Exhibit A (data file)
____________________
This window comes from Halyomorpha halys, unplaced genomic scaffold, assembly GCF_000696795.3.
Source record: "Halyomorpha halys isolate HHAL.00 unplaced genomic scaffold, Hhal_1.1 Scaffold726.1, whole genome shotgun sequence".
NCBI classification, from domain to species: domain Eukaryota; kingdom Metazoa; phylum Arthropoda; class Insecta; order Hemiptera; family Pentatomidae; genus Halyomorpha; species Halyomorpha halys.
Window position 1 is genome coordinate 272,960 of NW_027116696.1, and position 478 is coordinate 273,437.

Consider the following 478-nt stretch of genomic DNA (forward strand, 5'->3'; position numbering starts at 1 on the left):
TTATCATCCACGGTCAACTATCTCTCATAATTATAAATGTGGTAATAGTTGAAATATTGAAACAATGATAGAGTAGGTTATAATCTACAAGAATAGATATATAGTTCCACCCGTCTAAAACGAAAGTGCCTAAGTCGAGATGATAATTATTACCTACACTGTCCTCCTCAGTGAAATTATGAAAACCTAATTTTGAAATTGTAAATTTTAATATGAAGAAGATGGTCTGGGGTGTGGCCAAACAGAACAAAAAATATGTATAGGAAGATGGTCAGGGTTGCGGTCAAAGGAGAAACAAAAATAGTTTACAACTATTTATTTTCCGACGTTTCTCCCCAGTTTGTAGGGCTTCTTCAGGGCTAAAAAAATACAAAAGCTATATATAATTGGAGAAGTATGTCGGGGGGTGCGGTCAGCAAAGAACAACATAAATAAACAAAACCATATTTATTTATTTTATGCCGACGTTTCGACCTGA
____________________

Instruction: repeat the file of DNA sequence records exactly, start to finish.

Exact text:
This window comes from Halyomorpha halys, unplaced genomic scaffold, assembly GCF_000696795.3.
Source record: "Halyomorpha halys isolate HHAL.00 unplaced genomic scaffold, Hhal_1.1 Scaffold726.1, whole genome shotgun sequence".
NCBI classification, from domain to species: domain Eukaryota; kingdom Metazoa; phylum Arthropoda; class Insecta; order Hemiptera; family Pentatomidae; genus Halyomorpha; species Halyomorpha halys.
Window position 1 is genome coordinate 272,960 of NW_027116696.1, and position 478 is coordinate 273,437.

Consider the following 478-nt stretch of genomic DNA (forward strand, 5'->3'; position numbering starts at 1 on the left):
TTATCATCCACGGTCAACTATCTCTCATAATTATAAATGTGGTAATAGTTGAAATATTGAAACAATGATAGAGTAGGTTATAATCTACAAGAATAGATATATAGTTCCACCCGTCTAAAACGAAAGTGCCTAAGTCGAGATGATAATTATTACCTACACTGTCCTCCTCAGTGAAATTATGAAAACCTAATTTTGAAATTGTAAATTTTAATATGAAGAAGATGGTCTGGGGTGTGGCCAAACAGAACAAAAAATATGTATAGGAAGATGGTCAGGGTTGCGGTCAAAGGAGAAACAAAAATAGTTTACAACTATTTATTTTCCGACGTTTCTCCCCAGTTTGTAGGGCTTCTTCAGGGCTAAAAAAATACAAAAGCTATATATAATTGGAGAAGTATGTCGGGGGGTGCGGTCAGCAAAGAACAACATAAATAAACAAAACCATATTTATTTATTTTATGCCGACGTTTCGACCTGA